The Sight & Hearing Association has released its annual Noisy Toy list for 2020. Each year they try to pick toys that are somewhat popular, and this year 14 of the 24 toys that they tested reached above 85 decibels (dB), which is the federal threshold for exposure up to 8 hours. Did you know that with each 3 dB rise in noise the “safe” exposure time is cut in half? (See more here.) As you’ll see on the list, there are a couple of toys that are over 100 dB, and scarily they’re recommended for babies.

Because of COVID-19 it’s expected that more toys will be purchased online this year and so all of the toys on the list are available from big box stores, as well as Amazon. Thankfully, all retailers offer a generous return policy, because some of the toys on the list are definitely worthy of returning due to how loud they are and obviously, if you’re purchasing online you don’t have the opportunity to push buttons and hear the sound of the toy before you decide to purchase it.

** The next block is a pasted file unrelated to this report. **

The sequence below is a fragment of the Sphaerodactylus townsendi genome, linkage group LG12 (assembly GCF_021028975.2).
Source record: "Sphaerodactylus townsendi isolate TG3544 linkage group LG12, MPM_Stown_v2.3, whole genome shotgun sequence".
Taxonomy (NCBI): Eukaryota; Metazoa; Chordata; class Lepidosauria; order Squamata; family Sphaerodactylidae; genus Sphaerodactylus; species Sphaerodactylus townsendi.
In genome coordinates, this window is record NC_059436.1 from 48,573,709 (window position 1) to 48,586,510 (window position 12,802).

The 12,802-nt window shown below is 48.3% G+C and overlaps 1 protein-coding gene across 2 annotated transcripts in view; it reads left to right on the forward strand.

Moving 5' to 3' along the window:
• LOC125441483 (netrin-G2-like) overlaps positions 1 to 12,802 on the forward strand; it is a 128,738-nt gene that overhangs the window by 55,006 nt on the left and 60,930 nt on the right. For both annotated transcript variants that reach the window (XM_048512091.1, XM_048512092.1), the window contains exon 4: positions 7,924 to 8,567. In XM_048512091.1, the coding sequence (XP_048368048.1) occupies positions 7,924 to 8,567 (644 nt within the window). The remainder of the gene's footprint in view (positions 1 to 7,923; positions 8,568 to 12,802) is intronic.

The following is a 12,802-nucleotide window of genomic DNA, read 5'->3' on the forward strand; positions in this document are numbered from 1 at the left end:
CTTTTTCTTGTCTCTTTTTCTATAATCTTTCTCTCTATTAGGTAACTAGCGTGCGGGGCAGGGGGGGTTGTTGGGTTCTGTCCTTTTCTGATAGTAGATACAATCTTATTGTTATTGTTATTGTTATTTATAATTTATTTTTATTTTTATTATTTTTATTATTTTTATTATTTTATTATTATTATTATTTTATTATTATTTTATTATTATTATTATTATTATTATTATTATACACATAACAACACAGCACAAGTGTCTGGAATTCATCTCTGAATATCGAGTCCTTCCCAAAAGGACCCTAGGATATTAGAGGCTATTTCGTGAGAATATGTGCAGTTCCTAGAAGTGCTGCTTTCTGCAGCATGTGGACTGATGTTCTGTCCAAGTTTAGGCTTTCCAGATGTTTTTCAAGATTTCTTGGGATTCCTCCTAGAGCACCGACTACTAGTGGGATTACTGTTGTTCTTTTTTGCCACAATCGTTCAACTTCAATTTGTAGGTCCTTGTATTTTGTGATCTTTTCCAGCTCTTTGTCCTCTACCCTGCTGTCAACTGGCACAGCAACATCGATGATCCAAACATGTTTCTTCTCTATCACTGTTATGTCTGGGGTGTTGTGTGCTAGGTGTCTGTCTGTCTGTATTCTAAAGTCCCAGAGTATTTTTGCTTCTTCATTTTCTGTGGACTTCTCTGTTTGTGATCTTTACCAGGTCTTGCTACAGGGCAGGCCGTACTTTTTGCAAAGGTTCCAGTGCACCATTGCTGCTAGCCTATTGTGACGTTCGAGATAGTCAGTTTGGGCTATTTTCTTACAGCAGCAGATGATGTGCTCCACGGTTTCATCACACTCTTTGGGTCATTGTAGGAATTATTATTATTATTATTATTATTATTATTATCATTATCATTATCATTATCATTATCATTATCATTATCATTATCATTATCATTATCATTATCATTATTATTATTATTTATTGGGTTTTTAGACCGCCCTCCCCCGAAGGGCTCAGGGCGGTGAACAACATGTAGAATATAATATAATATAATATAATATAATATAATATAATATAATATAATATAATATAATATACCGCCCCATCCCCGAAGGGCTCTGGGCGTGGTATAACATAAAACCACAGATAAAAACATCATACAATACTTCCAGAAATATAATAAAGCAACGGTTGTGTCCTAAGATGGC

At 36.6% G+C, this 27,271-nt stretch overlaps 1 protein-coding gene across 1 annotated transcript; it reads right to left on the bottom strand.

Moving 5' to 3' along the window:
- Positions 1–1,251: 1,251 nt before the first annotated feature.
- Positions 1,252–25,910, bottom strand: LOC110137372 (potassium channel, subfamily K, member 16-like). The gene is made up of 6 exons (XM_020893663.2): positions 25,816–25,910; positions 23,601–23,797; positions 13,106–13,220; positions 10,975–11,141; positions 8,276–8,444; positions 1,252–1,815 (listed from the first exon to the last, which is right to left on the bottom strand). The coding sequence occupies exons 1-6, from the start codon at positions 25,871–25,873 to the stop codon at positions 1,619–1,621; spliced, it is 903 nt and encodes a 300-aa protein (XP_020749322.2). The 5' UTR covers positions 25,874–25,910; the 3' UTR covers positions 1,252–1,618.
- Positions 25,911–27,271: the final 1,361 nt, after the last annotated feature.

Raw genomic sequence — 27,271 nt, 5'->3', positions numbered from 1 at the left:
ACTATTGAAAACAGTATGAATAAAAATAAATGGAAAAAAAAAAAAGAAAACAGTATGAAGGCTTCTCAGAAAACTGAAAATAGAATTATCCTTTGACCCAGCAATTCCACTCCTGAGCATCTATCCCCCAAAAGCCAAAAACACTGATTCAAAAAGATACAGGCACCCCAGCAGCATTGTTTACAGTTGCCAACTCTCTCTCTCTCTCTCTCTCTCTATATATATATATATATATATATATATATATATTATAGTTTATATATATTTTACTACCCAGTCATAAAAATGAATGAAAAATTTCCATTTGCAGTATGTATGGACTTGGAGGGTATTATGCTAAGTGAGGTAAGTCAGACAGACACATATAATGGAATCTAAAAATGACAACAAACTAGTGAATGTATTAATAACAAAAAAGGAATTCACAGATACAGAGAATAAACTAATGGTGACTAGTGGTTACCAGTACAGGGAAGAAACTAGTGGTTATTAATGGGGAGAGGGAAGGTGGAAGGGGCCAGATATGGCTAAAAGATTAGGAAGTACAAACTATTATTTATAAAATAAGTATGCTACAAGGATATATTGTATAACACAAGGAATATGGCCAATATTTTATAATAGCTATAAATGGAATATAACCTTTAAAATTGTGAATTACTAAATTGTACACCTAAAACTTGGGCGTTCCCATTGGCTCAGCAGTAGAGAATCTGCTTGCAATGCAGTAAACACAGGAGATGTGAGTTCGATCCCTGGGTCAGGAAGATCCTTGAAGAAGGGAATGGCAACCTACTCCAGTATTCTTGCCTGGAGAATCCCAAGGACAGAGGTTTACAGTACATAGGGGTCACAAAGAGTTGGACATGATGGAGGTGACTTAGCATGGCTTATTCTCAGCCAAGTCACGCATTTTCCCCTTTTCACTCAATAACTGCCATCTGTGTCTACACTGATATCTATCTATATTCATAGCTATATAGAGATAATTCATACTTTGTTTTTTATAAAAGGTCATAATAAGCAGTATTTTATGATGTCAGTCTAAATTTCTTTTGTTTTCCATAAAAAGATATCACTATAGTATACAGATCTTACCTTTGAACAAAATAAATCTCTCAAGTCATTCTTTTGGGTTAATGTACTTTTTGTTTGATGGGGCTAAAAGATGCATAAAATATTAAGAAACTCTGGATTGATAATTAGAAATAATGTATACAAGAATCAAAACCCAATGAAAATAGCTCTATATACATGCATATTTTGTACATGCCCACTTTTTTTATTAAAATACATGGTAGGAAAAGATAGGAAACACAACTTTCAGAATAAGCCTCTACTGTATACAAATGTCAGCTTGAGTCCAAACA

Hearing loss is permeant; if you’re thinking of purchasing one of these toys, we urge you to reconsider.

Decibel (dB) level measurements were taken with a hand-held digital sound level meter (Tenma®, Model 72-935) calibrated to manufacturer’s specifications. A-weighted scale, set at a slow response time capturing the maximum sound level. 0 inches is equal to a child’s ear to the toy. 10 inches is equal to a child’s arm length from the toy. Toys were tested at their highest volume setting. To decrease the volume of a noise-producing toy, SHA recommends setting the volume at the lowest setting and then apply clear packing tape over the speaker of the toy.